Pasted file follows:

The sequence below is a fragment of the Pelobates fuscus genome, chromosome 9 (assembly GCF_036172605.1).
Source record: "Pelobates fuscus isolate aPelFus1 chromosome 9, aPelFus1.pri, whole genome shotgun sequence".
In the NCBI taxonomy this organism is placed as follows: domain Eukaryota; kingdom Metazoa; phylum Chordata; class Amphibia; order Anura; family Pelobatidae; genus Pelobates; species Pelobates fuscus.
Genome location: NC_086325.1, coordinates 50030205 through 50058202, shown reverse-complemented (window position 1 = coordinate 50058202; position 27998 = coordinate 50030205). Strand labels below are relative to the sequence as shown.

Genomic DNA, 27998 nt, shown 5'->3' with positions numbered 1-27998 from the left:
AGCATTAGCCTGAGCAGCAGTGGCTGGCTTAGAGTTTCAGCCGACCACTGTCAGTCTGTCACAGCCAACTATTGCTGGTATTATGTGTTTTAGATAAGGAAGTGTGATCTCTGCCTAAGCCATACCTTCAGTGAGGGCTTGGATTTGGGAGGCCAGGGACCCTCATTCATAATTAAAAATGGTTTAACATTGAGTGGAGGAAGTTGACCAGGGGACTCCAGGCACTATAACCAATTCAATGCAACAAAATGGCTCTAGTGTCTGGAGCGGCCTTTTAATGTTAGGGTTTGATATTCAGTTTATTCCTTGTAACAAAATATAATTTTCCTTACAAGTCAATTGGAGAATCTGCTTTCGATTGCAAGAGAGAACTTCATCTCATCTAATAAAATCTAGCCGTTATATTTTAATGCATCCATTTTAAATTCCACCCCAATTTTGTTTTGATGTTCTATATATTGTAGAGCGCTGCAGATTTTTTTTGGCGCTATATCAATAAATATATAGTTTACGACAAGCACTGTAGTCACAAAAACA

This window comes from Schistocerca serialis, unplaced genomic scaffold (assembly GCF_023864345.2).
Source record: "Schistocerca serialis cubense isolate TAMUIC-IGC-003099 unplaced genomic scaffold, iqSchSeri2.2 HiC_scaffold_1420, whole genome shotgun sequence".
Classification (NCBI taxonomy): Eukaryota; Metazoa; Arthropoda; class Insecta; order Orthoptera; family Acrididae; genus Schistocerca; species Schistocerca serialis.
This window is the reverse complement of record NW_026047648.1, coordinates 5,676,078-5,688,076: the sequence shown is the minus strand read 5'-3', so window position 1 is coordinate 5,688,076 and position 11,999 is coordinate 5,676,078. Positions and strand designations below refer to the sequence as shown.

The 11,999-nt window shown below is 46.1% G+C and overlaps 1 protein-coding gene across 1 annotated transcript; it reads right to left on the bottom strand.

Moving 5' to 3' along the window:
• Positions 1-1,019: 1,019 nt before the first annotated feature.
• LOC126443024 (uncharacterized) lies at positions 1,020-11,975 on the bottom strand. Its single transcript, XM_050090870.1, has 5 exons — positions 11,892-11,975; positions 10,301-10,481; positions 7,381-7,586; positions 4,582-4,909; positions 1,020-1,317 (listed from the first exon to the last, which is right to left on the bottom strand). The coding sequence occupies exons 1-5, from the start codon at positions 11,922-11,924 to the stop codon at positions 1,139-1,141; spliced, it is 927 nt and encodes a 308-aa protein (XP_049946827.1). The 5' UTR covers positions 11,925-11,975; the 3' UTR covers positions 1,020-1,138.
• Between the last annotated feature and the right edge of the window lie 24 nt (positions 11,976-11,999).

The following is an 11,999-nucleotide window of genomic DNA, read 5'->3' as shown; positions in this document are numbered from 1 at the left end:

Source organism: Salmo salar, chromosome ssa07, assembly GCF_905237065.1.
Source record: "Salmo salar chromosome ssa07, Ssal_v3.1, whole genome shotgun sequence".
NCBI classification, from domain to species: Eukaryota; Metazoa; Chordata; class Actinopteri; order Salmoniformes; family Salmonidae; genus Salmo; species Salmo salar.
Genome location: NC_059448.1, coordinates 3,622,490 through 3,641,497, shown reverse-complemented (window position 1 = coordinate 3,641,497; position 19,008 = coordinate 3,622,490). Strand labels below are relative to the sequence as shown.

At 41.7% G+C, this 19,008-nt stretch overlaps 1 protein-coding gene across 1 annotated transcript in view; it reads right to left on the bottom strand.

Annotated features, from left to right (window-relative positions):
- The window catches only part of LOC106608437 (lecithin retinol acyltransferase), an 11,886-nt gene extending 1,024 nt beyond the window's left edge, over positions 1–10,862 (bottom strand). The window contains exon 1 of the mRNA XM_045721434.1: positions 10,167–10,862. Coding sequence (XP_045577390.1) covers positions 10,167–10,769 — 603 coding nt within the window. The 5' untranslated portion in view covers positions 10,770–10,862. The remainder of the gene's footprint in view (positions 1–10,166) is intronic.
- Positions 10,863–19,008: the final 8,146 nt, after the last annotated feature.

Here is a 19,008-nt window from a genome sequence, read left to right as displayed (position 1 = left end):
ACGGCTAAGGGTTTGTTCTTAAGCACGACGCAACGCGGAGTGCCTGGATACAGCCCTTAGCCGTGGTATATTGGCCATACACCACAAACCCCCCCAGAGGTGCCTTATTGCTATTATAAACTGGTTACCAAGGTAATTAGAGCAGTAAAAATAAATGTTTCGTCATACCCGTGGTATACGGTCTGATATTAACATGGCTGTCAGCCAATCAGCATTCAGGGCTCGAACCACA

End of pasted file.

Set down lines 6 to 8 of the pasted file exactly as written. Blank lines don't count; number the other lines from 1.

AGCATTAGCCTGAGCAGCAGTGGCTGGCTTAGAGTTTCAGCCGACCACTGTCAGTCTGTCACAGCCAACTATTGCTGGTATTATGTGTTTTAGATAAGGAAGTGTGATCTCTGCCTAAGCCATACCTTCAGTGAGGGCTTGGATTTGGGAGGCCAGGGACCCTCATTCATAATTAAAAATGGTTTAACATTGAGTGGAGGAAGTTGACCAGGGGACTCCAGGCACTATAACCAATTCAATGCAACAAAATGGCTCTAGTGTCTGGAGCGGCCTTTTAATGTTAGGGTTTGATATTCAGTTTATTCCTTGTAACAAAATATAATTTTCCTTACAAGTCAATTGGAGAATCTGCTTTCGATTGCAAGAGAGAACTTCATCTCATCTAATAAAATCTAGCCGTTATATTTTAATGCATCCATTTTAAATTCCACCCCAATTTTGTTTTGATGTTCTATATATTGTAGAGCGCTGCAGATTTTTTTTGGCGCTATATCAATAAATATATAGTTTACGACAAGCACTGTAGTCACAAAAACA

This window comes from Schistocerca serialis, unplaced genomic scaffold (assembly GCF_023864345.2).
Source record: "Schistocerca serialis cubense isolate TAMUIC-IGC-003099 unplaced genomic scaffold, iqSchSeri2.2 HiC_scaffold_1420, whole genome shotgun sequence".